2 Mar De Re Militavi, f86, Fitzwilliam Museum, Cambridge) .. xxxiii () ; id. , “The influence of Vegetius’ De re militari”, Milituty Afluirs. A classic of the ancient world of warfare De Re Militari (Concerning Military Affairs), written in the 5th century by Vegetius and translated from the original Latin. Professor Everett L. Wheeler, review of The De Re Militari of Vegetius: The Reception, Transmission and Legacy of a Roman Text in the Middle Ages, ( review no.

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Thinking Like a Strategist. Or, if they are under great apprehensions of the enemy, they enlarge it to seventeen feet it being a general rule to observe odd numbers. In an open country you are vegetiud liable to be attacked by horse than foot.

Large open halls were likewise constructed in the same manner for the use of the infantry. My treatise on the choice and discipline of new levies met with a favorable reception from Your Majesty, and since a work succeeded so well, composed of my own accord, I can have no fears for one undertaken by your own express commands.

The Romans followed their example, and both practiced their institutions in their armies and preserved them in their writings. Campaign history Wars and battles. The infantry begin to form on a line vevetius the: For it is activity, improved by continual practice, which forms the useful and good soldier.

The recruits likewise are to be exercised with wooden swords at the post, to be taught to attack this imaginary antagonist on all sides and to aim at the sides, feet or head, both with the point and edge of the sword.

The excellence of their discipline made their small armies sufficient dw encounter all their enemies with success. All our writers agree that never more than two legions, besides auxiliaries, were sent under the command of each consul against the most numerous armies of the enemies.

The Vegetijs, Cornicines, and Buccinatores derive their appellations from blowing the trumpet, cornet, and buccina. Besides these are ten onagri, one for each cohort; they are drawn ready armed on carriages by oxen; in case of an attack, they defend the works of the camp by throwing stones as the balistae do darts. The ancients had likewise a body of light infantry, slingers, and ferentarii the light troopswho were generally posted on the wings and began the engagement.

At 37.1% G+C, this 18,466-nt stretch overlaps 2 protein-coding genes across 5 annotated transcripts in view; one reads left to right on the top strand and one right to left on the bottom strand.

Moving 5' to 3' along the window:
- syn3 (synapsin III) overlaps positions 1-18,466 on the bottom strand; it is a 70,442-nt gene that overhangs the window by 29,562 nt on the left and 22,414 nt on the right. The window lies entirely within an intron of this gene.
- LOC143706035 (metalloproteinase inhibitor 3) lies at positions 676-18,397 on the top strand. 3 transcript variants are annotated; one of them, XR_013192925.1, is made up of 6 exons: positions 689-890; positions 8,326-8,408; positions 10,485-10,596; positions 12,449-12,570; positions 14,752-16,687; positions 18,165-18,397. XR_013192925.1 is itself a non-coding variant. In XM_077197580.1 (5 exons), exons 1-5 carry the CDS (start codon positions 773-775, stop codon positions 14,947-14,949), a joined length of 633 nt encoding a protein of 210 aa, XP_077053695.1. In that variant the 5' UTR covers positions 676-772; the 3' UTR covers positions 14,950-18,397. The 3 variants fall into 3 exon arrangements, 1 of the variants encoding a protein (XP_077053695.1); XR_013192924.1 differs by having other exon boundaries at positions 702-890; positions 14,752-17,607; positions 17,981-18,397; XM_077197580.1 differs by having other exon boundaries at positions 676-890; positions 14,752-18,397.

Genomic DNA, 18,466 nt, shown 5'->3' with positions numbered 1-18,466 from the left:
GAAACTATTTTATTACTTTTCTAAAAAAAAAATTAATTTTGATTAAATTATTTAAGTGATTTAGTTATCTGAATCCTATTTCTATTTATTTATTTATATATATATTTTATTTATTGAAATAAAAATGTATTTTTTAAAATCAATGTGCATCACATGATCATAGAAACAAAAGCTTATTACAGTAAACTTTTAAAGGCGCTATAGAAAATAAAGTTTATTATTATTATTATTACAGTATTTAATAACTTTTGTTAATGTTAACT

De re militari – Wikipedia

The vacancies continually happening by sickness, discharges, desertion and various other casualties, if not supplied every year or even every month, must in time disable the most numerous army.

He who aspires to victory, should spare no pains to form his soldiers. For when he has once received the title of August, his subjects are bound to pay him the most sincere devotion and homage, as the representative of God on earth. In short, by this management, the Romans, almost continually engaged in war with different nations in different parts of the world, found themselves able to oppose them in every quarter.

They must be in more than sufficient quantity, and gathered into the strongest and most convenient cities before the opening of the campaign. But it was an invariable rule in their armies that the number of allies or auxiliaries should never exceed that of the Roman citizens. They must be instructed how to spring forward to give the blow, to rise with a bound above the shield and then to sink down and shelter themselves under cover of it, and how to advance and retire.